Contingency Tables

aadd

New Member
#1
I am doing AS Level Statistics, i just finished S1 and started doing S2 however, my teacher is not that experienced at teaching A level, so therefore, i didn't get what he was talking about !!? :confused: :eek:

I tried doing it at home but did not get it !!? Can someone please just do a little summary on Contingency Tables plz? :tup:

Thank you in advance :D
 
Last edited:
E

elnaz

Guest
#2
hello
the best thing for learning is book , you can use statistical books for that or
you can search in google also, and there is several site that explain about statistical words.
for e.g:
have been taken of http://davidmlane.com/hyperstat/
Contingency Table

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A contingency table is a table showing the responses of subjects to one variable as a function of another variable. For instance, the following contingency table shows color preference as a function of age (the data are hypothetical). The entries show the number of subjects at each age level choosing a particular color as their favorite. Color preference for blue increases with age whereas color preference for red decreases. The chi square test of independence is used to test the relationship between rows (age) and columns (color preference) for significance.

Favorite Color
Age Red Blue Yellow
4 14 2 4
8 10 4 6
12 5 10 5
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Contingency table
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In statistics, contingency tables are used to record and analyse the relationship between two or more variables, most usually categorical variables.

Suppose that we have two variables, sex (male or female) and handedness (right-handed or left-handed). We observe the values of both variables in a random sample of 100 people. Then a contingency table can be used to express the relationship between these two variables, as follows:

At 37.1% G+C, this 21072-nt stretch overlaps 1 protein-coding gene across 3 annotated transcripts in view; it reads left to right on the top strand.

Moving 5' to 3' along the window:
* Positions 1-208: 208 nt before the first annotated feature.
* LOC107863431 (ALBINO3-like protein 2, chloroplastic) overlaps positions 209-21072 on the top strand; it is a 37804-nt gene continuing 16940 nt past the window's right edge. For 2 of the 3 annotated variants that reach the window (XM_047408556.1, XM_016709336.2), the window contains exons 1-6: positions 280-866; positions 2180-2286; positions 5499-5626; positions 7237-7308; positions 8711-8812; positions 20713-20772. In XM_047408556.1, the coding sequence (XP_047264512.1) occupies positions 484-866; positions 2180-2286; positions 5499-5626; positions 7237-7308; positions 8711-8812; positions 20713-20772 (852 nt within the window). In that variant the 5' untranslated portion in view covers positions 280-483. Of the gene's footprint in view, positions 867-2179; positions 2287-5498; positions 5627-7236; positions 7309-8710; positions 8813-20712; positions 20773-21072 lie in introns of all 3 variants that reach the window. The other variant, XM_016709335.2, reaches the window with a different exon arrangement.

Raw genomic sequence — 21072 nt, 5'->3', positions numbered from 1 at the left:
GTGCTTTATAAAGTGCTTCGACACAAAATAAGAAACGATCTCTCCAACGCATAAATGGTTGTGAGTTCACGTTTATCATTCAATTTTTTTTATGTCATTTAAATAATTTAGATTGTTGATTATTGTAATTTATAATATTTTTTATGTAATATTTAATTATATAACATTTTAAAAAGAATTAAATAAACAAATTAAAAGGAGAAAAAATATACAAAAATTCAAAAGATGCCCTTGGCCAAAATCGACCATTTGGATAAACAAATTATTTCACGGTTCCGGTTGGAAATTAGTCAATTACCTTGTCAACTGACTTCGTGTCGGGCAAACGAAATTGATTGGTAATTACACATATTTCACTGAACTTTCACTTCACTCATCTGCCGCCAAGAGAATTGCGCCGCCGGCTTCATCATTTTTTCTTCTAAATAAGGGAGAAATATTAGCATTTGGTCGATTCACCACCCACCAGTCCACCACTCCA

right-handed left-handed TOTAL
male 43 9 52
female 44 4 48
TOTAL 87 13 100

The figures in the right-hand column and the bottom row are called marginal totals and the figure in the bottom right-hand corner is the grand total.

The table allows us to see at a glance that the proportion of men who are right-handed is about the same as the proportion of women who are. However the two proportions are not identical, and the statistical significance of the difference between them can be tested with a Pearson's chi-square test, a G-test or Fisher's exact test, provided the entries in the table represent a random sample from the population contemplated in the null hypothesis. If the proportions of individuals in the different columns varies between rows (and, therefore, vice versa) we say that the table shows contingency between the two variables. If there is no contingency, we say that the two variables are independent.

The example above is for the simplest kind of contingency table, in which each variable has only two levels; this is called a 2 x 2 contingency table. In principle, any number of rows and columns may be used. There may also be more than two variables, but higher order contingency tables are hard to represent on paper. The relationship between ordinal variables, or between ordinal and categorical variables, may also be represented in contingency tables, though this is less